by Texas Homesteader
*this post contains affiliate links
As we continue on this new journey of raising chicks for the very first time, I thought it would be fun to show you how they’re doing these days.
We’ve moved their small temporary coop outside but still close to the house so we can keep an eye on them.
(for those of you asking which coop we decided on, it’s this * portable coop)
Although we felt we needed to fortify the coop to make it sturdier, by doing so we were able to use it as a chicken tractor & move it each day to fresh grass.
We also enjoy allowing the chickens in the garden area. To keep them confined we borrowed a small temporary dog kennel and placed them inside with a section of fencing over the top.
They love being in the garden to be able to stretch their wings a bit. And they’re able to catch some bugs and eat the squash bugs I throw to them. win/win!
The Hybrid Ideal 236 chicks are growing well, turning from their first fuzzy yellow to bright white feathers. They’re not near as large as the Minorcas but the Ideals are supposed to lay larger eggs. So we purchased three of the chicks back in April.
We also purchased three Black Minorcas at the same time. Now that they are 7 weeks old we know the smaller of the two Minorcas pictured below is a rooster.
It’s funny hearing him attempt to crow in the mornings. He sounds like a 14-year-old choir boy going through a voice change! LOL
But he’s beautiful and as long as he doesn’t get overly aggressive we’ll get along just fine. We think the larger Black Minorca is a female, and I think she is just striking! I’ve not heard any of the others crow so fingers crossed we only have one rooster.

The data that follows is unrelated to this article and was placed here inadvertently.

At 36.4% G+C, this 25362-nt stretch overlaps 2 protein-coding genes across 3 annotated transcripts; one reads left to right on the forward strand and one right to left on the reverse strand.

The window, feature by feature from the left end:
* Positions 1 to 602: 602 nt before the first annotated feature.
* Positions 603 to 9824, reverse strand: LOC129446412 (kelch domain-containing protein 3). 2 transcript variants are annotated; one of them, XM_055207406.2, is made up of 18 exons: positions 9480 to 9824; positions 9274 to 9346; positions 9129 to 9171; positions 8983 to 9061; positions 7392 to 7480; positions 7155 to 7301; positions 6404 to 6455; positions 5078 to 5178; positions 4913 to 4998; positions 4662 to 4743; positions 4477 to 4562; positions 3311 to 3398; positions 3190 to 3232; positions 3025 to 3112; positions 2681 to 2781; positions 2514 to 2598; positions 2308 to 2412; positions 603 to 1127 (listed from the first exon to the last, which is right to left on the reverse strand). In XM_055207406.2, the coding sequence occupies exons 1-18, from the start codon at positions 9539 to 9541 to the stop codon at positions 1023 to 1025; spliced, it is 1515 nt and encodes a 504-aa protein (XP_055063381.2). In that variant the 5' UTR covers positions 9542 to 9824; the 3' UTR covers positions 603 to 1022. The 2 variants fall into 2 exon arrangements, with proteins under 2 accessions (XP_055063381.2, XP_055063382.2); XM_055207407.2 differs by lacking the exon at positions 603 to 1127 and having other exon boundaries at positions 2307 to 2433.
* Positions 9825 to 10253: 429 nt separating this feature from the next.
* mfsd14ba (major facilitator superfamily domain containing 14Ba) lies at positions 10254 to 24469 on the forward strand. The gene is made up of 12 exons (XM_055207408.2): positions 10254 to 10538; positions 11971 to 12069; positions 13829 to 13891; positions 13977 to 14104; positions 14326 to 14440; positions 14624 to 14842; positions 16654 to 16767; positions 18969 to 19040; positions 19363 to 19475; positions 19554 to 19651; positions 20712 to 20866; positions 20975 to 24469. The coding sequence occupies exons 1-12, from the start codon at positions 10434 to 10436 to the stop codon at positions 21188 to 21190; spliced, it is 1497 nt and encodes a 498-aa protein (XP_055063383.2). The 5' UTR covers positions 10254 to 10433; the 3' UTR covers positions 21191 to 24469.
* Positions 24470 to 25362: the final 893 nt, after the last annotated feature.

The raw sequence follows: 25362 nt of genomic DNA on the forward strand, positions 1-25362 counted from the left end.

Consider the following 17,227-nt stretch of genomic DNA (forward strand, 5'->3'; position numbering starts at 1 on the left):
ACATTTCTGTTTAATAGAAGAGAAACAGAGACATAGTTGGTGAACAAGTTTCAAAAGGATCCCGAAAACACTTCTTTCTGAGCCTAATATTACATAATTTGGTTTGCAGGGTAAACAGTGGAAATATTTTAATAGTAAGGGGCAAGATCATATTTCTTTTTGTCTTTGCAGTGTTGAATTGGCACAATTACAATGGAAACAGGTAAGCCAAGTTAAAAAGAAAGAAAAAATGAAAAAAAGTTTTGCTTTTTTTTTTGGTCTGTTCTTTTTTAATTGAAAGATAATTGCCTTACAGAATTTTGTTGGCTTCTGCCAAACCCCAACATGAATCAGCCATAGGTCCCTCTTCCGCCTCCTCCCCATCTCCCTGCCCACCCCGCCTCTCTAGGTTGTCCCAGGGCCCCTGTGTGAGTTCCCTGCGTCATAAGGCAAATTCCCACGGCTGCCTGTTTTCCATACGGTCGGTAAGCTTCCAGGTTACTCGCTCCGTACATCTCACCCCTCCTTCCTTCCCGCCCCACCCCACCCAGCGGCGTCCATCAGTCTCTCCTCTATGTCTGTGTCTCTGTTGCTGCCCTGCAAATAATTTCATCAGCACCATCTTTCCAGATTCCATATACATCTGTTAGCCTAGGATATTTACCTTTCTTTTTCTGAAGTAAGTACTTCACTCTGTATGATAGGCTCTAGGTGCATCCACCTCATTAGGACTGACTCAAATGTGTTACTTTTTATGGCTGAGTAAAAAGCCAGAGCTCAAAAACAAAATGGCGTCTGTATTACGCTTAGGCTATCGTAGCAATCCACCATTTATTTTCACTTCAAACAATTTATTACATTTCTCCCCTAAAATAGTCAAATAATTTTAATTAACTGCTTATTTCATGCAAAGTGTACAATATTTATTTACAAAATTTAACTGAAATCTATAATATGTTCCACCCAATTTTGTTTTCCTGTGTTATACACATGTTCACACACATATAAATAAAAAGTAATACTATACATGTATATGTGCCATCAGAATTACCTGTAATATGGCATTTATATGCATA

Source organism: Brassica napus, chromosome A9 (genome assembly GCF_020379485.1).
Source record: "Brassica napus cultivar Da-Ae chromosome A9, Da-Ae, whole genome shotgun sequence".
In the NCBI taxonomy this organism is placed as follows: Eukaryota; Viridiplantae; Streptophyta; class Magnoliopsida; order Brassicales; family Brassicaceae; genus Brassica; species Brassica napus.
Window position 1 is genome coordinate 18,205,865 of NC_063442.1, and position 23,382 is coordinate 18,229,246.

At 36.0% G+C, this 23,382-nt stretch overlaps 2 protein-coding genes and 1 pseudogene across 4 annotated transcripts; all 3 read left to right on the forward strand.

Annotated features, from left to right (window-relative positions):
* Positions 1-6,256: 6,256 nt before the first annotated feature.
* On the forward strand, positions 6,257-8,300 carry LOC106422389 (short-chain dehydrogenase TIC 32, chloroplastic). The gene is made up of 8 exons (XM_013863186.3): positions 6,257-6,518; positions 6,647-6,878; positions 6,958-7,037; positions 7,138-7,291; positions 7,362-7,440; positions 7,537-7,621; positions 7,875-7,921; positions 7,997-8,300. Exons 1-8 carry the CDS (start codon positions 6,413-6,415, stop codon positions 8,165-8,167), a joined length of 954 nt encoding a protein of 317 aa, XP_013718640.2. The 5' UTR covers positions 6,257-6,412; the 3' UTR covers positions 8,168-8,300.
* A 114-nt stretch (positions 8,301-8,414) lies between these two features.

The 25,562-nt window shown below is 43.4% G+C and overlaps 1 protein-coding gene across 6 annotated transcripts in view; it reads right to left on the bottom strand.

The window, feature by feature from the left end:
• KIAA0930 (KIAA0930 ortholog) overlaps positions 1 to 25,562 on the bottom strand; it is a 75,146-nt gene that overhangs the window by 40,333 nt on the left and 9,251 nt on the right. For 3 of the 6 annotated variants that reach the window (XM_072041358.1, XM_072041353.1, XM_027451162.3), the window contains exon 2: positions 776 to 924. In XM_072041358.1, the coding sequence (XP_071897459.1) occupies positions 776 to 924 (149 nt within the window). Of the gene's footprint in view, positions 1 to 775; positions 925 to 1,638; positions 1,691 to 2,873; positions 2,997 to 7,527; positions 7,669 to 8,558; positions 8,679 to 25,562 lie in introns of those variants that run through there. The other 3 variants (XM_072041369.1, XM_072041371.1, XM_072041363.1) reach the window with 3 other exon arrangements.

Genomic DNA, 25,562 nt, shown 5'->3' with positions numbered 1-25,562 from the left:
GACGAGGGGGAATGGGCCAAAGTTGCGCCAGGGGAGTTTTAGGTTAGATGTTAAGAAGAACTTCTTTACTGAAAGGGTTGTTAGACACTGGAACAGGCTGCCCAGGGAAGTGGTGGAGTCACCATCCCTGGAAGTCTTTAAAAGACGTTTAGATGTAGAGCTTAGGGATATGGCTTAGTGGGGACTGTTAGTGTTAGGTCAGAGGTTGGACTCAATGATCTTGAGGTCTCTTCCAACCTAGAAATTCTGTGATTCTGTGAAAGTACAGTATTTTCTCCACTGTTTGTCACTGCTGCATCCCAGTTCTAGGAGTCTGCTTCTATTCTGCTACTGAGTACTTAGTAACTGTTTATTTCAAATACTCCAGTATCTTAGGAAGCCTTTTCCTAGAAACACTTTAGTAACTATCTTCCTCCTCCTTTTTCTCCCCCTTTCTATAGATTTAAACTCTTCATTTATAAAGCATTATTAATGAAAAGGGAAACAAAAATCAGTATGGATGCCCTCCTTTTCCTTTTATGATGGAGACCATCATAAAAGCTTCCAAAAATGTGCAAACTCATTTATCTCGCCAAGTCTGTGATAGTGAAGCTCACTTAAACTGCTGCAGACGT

But we realize that to keep them as healthy as they can possibly be we need to allow them free-range on grass and bugs. So today we took a big step – we opened the coop door and allowed them to run free.
And run they did, they almost didn’t know what to do with themselves! I was reminded of a 3 year old in a candy store, not knowing which jar of candy to grab first. It was quite amusing to watch
We’re pleased that they seem to want to stay close to the coop but we’re keeping a close eye on them for a few days just to make sure. We’ll lock them securely inside the coop each night and allow them out to roam during the day.
The next step is to fortify the floor of our 1880 barn’s coop and they will call that home when they’re just a little older.
So far it’s been a blast raising these little guys. Of course I worry about predator danger but so far we’ve been able to keep them safe and healthy. I can’t wait to see what the next month holds!
- How To Teach Free-Range Chickens To Come HOME
- Breaking The Broody Hen
- What Color Eggs Will My Chickens Lay?
- MYO Low-Waste Chicken Feeder
- Keeping Wild Birds Away From Your Chicken Feeder
- Nutritional Difference Of Free-Range Eggs
- How To Protect Seedlings From Free-Range Hens
- Keeping Our Chickens Mite Free
- How To Get Free Chicken Food
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